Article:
He points out that the constant monitoring and management provided by Virtual Energy Store, powered by Upside Energy, enables customers to track how their batteries are being used and whether they are functioning properly. The monitoring capability also minimises the risk that the batteries might get depleted while sitting idle and waiting to be called upon in a potential emergency.
Cevenini adds that the data centre industry has in the past been quite a conservative sector, but this is now changing and there is increasing interest in DSR. “We are being proactively approached by data centre clients to develop this solution as part of our offering and enable them to participate in DSR markets. It is not a case of educating our customers to get on board with DSR; we have been educated by our customers. Now we are ready to educate the rest,” he says.
Cevenini believes there is a need for further education around DSR to encourage increased adoption – overcoming initial concerns over ‘loss of control’ or ‘adding risk’ will need to be addressed.
“We have experience of managing this initial reticence – 20 years ago we faced challenges in persuading people to allow the connection of UPS for the purpose of monitoring and remote diagnosis. Nobody wanted to have an external connection that would allow a third-party to access to their most mission critical device. This is now past history,” he says.
“Customers are becoming more educated on how to protect against outside threats, but they also welcome the fact that a manufacturer of a device can keep an eye on the asset 24/7, 365 days per year and proactively tackle any problems even before the customer realises there is an issue.
“We can connect to the external system for DSR, but the decision as to whether the DSR function can be fulfilled lies within our device. If our device decides that there is an anomaly in the power supply, it will not fulfil any external command.”
Celal says that one of the barriers to adoption has been a lack of operational and rewards information, but those who do come on board often find they want to do more. “If you speak to organisations that participate in DSR, around half will tell you that they have further capacity. As they become familiar with DSR, they almost always want to do more with the assets they have. In the data centre world, the picture is going to be similar,” he says.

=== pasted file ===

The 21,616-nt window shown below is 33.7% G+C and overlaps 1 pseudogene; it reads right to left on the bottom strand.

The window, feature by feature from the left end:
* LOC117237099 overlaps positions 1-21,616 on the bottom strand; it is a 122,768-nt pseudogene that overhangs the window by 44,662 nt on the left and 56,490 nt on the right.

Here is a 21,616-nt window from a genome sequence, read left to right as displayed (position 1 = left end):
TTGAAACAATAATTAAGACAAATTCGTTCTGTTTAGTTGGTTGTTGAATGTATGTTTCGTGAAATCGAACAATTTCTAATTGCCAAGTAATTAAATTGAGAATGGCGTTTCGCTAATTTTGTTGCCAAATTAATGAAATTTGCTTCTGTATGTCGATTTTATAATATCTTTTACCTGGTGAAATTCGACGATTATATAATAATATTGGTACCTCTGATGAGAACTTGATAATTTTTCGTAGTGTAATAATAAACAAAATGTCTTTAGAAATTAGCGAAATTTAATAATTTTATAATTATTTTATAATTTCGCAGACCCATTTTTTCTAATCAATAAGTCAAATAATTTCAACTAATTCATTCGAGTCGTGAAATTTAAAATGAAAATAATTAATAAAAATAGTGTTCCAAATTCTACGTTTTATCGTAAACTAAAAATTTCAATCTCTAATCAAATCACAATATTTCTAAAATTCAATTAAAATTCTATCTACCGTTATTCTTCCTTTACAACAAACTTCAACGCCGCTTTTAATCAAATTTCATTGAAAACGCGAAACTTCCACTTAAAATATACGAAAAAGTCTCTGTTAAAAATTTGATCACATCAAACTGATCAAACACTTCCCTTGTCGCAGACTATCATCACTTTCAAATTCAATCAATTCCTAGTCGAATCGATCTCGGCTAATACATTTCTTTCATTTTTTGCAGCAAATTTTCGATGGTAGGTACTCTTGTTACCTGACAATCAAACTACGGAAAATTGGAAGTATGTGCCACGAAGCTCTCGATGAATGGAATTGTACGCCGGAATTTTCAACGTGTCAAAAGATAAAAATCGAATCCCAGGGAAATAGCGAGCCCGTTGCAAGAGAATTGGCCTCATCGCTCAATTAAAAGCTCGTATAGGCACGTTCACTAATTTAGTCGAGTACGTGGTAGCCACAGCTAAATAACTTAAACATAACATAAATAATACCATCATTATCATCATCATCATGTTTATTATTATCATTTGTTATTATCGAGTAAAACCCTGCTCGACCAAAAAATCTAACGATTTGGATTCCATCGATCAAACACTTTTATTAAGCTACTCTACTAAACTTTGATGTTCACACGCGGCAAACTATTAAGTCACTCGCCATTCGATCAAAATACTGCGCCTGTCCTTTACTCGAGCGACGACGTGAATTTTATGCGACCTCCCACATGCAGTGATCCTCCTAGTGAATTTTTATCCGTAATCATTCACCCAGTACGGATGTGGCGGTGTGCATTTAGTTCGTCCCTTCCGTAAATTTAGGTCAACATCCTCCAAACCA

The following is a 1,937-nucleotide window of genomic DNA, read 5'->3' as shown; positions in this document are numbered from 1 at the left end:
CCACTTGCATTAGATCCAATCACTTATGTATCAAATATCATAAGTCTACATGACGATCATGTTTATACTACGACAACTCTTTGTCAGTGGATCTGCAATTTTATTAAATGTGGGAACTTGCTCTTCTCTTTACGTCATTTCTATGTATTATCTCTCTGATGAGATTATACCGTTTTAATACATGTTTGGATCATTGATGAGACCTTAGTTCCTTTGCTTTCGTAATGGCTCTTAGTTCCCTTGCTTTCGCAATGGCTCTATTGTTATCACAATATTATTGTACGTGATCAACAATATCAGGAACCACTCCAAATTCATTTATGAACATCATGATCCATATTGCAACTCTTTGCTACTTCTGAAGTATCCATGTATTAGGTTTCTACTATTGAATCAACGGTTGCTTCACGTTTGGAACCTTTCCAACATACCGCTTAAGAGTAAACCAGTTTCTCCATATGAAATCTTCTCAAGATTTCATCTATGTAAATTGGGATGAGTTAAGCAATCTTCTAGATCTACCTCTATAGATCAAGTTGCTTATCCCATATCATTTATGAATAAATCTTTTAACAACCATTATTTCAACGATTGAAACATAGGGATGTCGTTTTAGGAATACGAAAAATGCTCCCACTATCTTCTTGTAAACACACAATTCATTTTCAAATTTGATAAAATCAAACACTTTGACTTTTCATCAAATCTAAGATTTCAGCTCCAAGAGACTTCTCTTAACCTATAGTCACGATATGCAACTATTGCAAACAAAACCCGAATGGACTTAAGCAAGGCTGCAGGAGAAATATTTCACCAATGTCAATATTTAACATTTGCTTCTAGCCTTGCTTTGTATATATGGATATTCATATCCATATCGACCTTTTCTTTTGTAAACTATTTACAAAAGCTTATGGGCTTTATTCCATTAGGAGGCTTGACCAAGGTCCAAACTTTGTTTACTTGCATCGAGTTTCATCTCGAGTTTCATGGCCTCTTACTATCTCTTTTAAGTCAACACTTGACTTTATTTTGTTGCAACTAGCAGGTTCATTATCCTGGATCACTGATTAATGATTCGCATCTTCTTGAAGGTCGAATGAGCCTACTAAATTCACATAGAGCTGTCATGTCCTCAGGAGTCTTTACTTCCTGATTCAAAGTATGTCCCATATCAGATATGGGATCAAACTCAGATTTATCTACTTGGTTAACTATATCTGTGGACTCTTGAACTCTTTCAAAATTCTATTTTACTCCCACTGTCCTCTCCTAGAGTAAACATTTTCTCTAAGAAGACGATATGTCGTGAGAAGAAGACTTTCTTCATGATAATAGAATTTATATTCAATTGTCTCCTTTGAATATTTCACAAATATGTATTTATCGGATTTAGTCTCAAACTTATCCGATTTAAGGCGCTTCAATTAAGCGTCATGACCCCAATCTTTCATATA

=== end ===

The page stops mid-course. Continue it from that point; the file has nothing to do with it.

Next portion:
“We are now developing case studies for them to look at, so they feel comfortable, but we can also provide real-time information on what is happening with their assets, with absolute control over when and how these assets can be used. They have the ability to withdraw the assets from service if their situation changes. In addition, we ensure the UPS battery is never below 80% charge. Once a DSR event is over, the site will have 80% of the original charge in the battery if they need it for a critical event.”
“It is a win-win scenario,” he says. “If you are focusing on static frequency response you are looking at around £100,000-plus (gross) for a 10MW data centre. Last year, there were just 12 static frequency events, each lasting around 30 minutes. This is within a typical testing cycle and need not add any stress. Some data centres are already avoiding Triad charges – this would add another £450,000 for a 10MW data centre. Dynamic frequency response may also be an option, which would allow them to extract more value.”
The partnership is already working with a major telco infrastructure provider; the client’s UPSs have now been enabled and back-up generation will further add to the company’s value streams, after the necessary modifications are carried out. This is expected to deliver 2-3MW of DSR to National Grid. There will also be some Triad activity over the winter period, and the partnership is working with the electricity supplier to start using capacity for power market arbitrage.